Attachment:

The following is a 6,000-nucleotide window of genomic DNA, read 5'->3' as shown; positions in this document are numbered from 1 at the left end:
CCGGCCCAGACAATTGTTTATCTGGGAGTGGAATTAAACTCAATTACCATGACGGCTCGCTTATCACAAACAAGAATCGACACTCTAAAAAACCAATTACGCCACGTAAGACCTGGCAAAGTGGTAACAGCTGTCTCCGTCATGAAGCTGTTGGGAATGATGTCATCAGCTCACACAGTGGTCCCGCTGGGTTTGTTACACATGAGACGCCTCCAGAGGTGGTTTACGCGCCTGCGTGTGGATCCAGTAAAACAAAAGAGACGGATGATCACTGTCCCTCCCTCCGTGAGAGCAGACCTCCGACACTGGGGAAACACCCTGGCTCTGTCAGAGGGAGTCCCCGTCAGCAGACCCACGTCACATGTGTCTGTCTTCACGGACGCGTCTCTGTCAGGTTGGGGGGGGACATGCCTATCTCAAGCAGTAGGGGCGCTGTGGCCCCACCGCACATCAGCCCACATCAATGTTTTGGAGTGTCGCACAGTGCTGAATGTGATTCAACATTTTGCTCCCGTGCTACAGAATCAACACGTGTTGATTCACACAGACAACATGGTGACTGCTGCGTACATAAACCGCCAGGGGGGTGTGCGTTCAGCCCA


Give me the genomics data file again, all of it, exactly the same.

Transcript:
The following is a 6,000-nucleotide window of genomic DNA, read 5'->3' as shown; positions in this document are numbered from 1 at the left end:
CCGGCCCAGACAATTGTTTATCTGGGAGTGGAATTAAACTCAATTACCATGACGGCTCGCTTATCACAAACAAGAATCGACACTCTAAAAAACCAATTACGCCACGTAAGACCTGGCAAAGTGGTAACAGCTGTCTCCGTCATGAAGCTGTTGGGAATGATGTCATCAGCTCACACAGTGGTCCCGCTGGGTTTGTTACACATGAGACGCCTCCAGAGGTGGTTTACGCGCCTGCGTGTGGATCCAGTAAAACAAAAGAGACGGATGATCACTGTCCCTCCCTCCGTGAGAGCAGACCTCCGACACTGGGGAAACACCCTGGCTCTGTCAGAGGGAGTCCCCGTCAGCAGACCCACGTCACATGTGTCTGTCTTCACGGACGCGTCTCTGTCAGGTTGGGGGGGGACATGCCTATCTCAAGCAGTAGGGGCGCTGTGGCCCCACCGCACATCAGCCCACATCAATGTTTTGGAGTGTCGCACAGTGCTGAATGTGATTCAACATTTTGCTCCCGTGCTACAGAATCAACACGTGTTGATTCACACAGACAACATGGTGACTGCTGCGTACATAAACCGCCAGGGGGGTGTGCGTTCAGCCCA